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Goodbye, Mr. Chips – James Hilton

2980After reading Lost Horizon, and now Goodbye, Mr. Chips, I’ve found I really like James Hilton as an author (he also wrote Random Harvest, which is next on my list). There is something gentle about his style, slightly sentimental, humorous, but also mournful. James Hilton is not nostalgic in the traditional sense of wishing blurry-eyed for the past. He has a pretty clear idea of the faults of the Victorian age – and that the age he is remembering led to WWI – so his books don’t veer off into excess nostalgia. He misses the upbringing of his youth, but partially because in comparison to the present (the 1930s, which seems to have filled him with well-rooted and ominous pessimism) the past appears remarkably optimistic and free-thinking.

Goodbye, Mr. Chips, published in 1934, is arranged as an episodic novella, with each chapter like snatches of memory, of the things that stood out most to Mr. Chipping, a school teacher at the boarding school of Brookfield where he taught for his entire life.

Mr. Chipping isn’t a particularly brilliant man and Brookfield isn’t one of the top boarding schools, but everything about the man and the school are solid, traditional, warmhearted and true. Mr. Chipping – known in fun as Mr. Chips – began teaching as a young man whose specialty is the classics. He was a bit stiff and not especially good at discipline, but he was content with his life. Then, when he thought he was long past ever falling in love, he meets a young woman, Katherine, half his age, who represents everything he was uncomfortable with. She is a modern woman, slightly socialist in her politics, rides bicycles alone and believes woman should have the vote.

But Katherine and Chips fall in love and marry and his life changes at Brookfield. She brings life and warmth into his life and he learns to relate to his students better. He doesn’t essentially change his character, but he is broadened and she helps him think outside of his usual traditional confines and it gives him courage later to make a stand when he needs to. But after only two years of extreme happiness, she dies in childbirth, leaving him devastated with grief.

But although Katherine only occupies a few chapters in the novella, her influence is far reaching. Her marriage to Chips was the defining moment in his life and he always remembers it. Later, he reflects sadly that there is no one left at Brookfield who remembers his wife. Most of the children assume he was a bachelor, though he does have one touching encounter with a young man who did remember her warmly and what an impression she made on his life. He and Chips talk about her, only for Chips to learn later that the young man dies at Passchendaele during WWI.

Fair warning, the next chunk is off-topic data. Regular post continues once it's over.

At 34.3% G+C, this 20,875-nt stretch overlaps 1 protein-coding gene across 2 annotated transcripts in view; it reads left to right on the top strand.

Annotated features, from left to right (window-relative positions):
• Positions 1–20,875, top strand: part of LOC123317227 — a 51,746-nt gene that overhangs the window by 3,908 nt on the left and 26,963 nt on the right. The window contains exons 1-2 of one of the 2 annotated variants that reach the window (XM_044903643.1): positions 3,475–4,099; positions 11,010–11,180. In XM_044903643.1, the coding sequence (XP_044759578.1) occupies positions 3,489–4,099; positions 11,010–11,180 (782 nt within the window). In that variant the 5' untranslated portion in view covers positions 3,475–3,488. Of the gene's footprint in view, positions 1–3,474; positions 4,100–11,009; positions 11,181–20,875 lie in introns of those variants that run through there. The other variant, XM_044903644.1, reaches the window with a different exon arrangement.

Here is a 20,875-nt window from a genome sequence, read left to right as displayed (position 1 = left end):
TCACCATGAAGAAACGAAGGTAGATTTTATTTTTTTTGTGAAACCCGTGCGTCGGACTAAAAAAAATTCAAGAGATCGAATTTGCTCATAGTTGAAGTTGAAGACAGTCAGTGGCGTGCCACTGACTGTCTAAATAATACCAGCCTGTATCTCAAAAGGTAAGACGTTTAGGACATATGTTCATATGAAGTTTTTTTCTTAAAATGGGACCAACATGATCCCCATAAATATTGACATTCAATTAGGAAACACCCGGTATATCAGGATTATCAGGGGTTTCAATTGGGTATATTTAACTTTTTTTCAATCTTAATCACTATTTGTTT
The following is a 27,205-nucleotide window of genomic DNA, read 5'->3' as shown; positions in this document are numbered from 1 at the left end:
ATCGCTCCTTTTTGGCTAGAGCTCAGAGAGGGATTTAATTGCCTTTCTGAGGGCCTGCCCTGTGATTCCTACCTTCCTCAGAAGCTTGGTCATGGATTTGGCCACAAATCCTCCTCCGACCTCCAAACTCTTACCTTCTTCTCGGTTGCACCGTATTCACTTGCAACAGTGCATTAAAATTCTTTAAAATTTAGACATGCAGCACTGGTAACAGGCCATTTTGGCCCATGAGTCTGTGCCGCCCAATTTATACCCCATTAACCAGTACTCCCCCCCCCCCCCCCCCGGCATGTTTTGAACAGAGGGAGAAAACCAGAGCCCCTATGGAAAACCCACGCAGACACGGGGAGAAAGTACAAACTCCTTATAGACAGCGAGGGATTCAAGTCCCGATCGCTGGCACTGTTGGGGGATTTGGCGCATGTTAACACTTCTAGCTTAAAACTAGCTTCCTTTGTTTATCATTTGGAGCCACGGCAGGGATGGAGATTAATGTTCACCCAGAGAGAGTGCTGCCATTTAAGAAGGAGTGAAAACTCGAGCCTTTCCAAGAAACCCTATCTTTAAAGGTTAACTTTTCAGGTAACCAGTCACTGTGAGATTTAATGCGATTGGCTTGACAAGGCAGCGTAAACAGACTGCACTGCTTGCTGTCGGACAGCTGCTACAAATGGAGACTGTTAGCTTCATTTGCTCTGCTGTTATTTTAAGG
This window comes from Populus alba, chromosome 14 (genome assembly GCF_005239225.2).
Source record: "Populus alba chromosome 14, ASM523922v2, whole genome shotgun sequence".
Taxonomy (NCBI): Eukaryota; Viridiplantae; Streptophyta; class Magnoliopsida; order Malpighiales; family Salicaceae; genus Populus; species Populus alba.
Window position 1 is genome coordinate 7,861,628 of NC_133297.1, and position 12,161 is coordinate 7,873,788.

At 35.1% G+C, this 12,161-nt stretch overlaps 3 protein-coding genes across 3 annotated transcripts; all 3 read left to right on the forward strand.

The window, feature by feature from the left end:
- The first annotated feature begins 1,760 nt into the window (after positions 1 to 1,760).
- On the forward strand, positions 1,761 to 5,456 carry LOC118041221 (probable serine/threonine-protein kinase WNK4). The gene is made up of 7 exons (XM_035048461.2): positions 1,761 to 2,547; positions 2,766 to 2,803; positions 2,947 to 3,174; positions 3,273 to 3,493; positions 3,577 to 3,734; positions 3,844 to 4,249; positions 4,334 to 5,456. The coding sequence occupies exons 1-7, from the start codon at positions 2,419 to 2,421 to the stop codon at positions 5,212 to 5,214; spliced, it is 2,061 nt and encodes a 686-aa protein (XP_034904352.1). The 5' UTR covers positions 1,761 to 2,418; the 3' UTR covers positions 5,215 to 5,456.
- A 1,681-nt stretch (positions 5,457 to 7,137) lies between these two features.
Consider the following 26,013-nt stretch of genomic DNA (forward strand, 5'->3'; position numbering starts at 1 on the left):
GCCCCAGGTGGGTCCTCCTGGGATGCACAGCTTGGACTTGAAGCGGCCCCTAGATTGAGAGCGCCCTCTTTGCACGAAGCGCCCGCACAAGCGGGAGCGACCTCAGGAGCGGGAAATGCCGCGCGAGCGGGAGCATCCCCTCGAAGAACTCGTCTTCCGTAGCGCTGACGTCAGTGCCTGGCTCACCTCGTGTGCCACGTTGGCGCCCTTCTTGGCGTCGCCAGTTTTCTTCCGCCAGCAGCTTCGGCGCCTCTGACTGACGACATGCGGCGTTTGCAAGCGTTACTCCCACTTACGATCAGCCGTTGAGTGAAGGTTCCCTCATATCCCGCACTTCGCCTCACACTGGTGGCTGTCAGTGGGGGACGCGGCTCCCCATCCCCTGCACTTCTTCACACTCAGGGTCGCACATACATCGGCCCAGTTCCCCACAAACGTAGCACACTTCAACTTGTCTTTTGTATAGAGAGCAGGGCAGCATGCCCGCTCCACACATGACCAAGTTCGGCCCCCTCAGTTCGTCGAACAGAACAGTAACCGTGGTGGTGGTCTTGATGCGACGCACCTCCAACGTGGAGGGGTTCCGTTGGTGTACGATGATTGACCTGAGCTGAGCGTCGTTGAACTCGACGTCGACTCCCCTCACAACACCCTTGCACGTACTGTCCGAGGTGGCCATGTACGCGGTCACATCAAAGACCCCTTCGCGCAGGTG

Greer Garson and Robert Donat in the 1939 Goodbye, Mr. Chips

Greer Garson and Robert Donat in the 1939 Goodbye, Mr. Chips

World War I is the overhanging tragedy of the entire novella. James Hilton talks in the introduction and afterward of the Readers Digest edition of Goodbye, Mr. Chips about the impact it made on him. He just missed entering the war, which ended as he was being called up from school, but the world was never the same again and all his books seem to reflect this (Lost Horizon also lies suspended between  WWI and fear of future calamity, both economic, moral and political). Chips is constantly hearing of former pupils who died at the war. He even courageously, though quietly, calls attention to the death of a former teacher at Brookfield, who died fighting for the German army.

It is also during WWI that Chips has his greatest moment. Before the war started, he retired and settled in a boarding house just across the street from the school, where he could keep a hand in, get to know the new students and generally be a benevolent presence. But after WWI begins, teachers leave to fight, students die, rations are in affect and the headmaster asks Chips if he could possibly come out of retirement to help him. Chips agrees and when the headmaster dies, Chips is made acting headmaster for the duration of war, even teaching a lesson during a Zeppelin bombing near the school. And when the war is over, he retires again, feeling that the moment for his usefulness is past.

One of the things I love about Chips – and what possibly made the book such a success, especially in America – is his attitude towards people. He humbly takes people as they are, not assuming that he is anything extraordinary, either. There is no condescension, disdain, or even much dislike of others. He seems to genuinely like people. It is endearing. So often, characters in books and movies seem to need to justify their intelligence at the expense of other characters. With Hilton, there is a remarkably understanding sense of common humanity. His characters never criticize or rag on anyone. Mr. Chipping is, above all, a kind and gentle man. One suspects it was the gentleness of his character that drew Katherine to him. He also has a sense of humor, which he especially knows how to use to make his students laugh.